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Vogue Magazine on promoting Healthy Models within the fashion industry

February 08, 2015 2 min read

Vogue Magazine has launched their new 'Health Initiative to promote healthy behaviour in the modelling industry

Recently, globally recognised leading fashion and lifestyle magazine, Vogue launched their new "Health Initiative"- a pact to promote and encourage healthier behaviour within the super competitive fashion industry. 19 international editors of Vogue signed the pact.

The items of the pact are:

  • To work with models who are healthy and help promote a healthy body image.
  • To not knowingly work with models under the age of 16 or who appear to have an eating disorder.
  • To ask agents to check IDs when they cast for shoots, shows and campaigns.
  • To arrange mentoring between older and younger models.
  • To encourage producers to create healthy backstage working conditions, including not keeping models unreasonably late.
  • To ask designers to make sample sizes larger and realistic.
  • To be ambassadors for the message of healthy body image.

 

 

If a role model is prone to not having a sound diet so as to maintain the much-sought-after ‘zero size’ body, this would definitely pass onto the ardent followers of the model.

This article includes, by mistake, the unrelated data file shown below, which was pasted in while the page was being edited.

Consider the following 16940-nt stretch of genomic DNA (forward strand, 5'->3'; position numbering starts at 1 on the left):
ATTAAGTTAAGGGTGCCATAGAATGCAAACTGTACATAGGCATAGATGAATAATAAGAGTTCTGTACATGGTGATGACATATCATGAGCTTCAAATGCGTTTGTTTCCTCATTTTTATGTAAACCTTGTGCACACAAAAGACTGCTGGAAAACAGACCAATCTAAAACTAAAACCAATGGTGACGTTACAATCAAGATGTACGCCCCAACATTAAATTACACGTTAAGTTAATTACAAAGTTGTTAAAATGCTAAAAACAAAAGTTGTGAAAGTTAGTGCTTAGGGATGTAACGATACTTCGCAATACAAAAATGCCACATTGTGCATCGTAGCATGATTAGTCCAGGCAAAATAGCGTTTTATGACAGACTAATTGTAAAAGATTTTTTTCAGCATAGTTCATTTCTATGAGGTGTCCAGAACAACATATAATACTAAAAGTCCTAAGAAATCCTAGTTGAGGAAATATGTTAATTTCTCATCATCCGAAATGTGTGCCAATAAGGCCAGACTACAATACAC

"Vogue believes that good health is beautiful," said Jonathan Newhouse, Conde Nast International Chairman. So, Vogue editors around the globe want the magazine to reflect their commitment to the health of the models who appear on their glossy covers. The promotion of undersize or underweight models sends out wrong signals to the readers. We do not want a generation where women live with low self-esteem and self-confidence for they are not able to identify themselves with their role models.

The fashion circle has been under the constant eye of fashion critics for promoting and supporting unrealistic notions about body image. This initiative by Vogue editors would help change and redefine the perception of beauty and shed away the unrealistic ideas about body image existent among women. This is however, not the first time that such measures have been taken. A few countries had earlier taken steps to prevent the ‘size zero’. Israel became the first country to actively promote a positive body image by introducing a law banning underweight models from walking on the ramp and appearing in advertisements.

It is high time that the fashion world and more specifically fashion magazines, websites etc. spread the real essence of beauty - the message being a healthy body is more beautiful than an undersized one.


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